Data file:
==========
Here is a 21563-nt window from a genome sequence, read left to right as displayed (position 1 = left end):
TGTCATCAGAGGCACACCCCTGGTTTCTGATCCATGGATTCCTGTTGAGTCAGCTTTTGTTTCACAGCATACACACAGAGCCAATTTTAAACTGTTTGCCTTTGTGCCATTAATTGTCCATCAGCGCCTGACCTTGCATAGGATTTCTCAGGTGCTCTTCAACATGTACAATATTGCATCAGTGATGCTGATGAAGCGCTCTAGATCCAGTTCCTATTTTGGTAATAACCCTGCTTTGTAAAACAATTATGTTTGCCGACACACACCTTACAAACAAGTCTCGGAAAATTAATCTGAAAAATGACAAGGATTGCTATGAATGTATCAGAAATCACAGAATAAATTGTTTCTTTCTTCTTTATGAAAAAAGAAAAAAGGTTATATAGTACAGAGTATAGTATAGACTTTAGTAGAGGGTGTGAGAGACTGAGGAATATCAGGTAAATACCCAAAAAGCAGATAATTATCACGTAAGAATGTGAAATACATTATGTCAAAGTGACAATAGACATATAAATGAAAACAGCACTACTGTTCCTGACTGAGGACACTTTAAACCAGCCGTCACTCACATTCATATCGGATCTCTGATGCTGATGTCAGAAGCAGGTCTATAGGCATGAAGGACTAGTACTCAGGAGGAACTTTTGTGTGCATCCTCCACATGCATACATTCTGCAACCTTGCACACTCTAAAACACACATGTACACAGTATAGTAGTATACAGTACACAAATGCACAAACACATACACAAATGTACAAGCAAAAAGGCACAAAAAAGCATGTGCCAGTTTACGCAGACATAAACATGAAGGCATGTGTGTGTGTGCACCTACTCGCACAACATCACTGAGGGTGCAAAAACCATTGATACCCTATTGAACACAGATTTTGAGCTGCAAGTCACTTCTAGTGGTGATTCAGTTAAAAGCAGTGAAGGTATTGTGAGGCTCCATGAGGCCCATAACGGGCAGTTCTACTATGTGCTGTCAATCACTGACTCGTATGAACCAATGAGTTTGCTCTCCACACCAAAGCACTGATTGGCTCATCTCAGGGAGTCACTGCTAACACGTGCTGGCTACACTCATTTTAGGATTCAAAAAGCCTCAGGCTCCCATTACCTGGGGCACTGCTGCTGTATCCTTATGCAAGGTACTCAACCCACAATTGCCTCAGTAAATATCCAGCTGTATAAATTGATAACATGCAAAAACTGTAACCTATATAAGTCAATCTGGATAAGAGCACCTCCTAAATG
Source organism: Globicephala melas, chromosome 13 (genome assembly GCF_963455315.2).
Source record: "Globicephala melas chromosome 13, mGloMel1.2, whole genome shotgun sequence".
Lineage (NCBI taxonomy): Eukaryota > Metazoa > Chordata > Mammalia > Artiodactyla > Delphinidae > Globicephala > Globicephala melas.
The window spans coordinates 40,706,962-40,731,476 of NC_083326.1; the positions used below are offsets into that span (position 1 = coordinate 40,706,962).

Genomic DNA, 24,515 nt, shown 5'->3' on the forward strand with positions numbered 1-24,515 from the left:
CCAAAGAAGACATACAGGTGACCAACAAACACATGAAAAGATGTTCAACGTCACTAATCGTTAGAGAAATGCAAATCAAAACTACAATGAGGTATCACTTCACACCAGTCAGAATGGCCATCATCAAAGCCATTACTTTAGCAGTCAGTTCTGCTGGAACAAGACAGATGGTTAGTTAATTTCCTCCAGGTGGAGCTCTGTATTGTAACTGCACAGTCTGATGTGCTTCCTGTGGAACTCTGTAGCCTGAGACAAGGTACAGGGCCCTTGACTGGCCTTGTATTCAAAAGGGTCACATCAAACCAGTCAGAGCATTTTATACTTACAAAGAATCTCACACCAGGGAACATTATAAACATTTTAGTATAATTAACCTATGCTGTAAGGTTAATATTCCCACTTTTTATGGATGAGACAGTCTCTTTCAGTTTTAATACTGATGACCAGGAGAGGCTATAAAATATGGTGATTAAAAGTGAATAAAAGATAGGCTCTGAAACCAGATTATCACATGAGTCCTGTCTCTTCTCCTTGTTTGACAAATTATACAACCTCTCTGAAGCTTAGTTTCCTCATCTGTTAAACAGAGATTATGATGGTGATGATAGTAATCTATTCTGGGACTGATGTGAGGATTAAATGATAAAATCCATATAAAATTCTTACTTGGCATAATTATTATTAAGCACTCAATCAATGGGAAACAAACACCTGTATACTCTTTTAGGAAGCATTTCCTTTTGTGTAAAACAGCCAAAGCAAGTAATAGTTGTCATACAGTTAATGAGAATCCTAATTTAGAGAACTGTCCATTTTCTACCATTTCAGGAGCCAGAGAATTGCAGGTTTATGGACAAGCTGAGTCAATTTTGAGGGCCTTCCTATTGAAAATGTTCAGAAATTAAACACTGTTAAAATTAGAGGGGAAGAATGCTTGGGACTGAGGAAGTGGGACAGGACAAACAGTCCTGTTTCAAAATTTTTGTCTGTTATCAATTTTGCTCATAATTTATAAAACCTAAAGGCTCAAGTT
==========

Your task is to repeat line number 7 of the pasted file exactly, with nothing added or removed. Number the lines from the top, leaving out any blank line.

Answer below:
Genomic DNA, 24,515 nt, shown 5'->3' on the forward strand with positions numbered 1-24,515 from the left: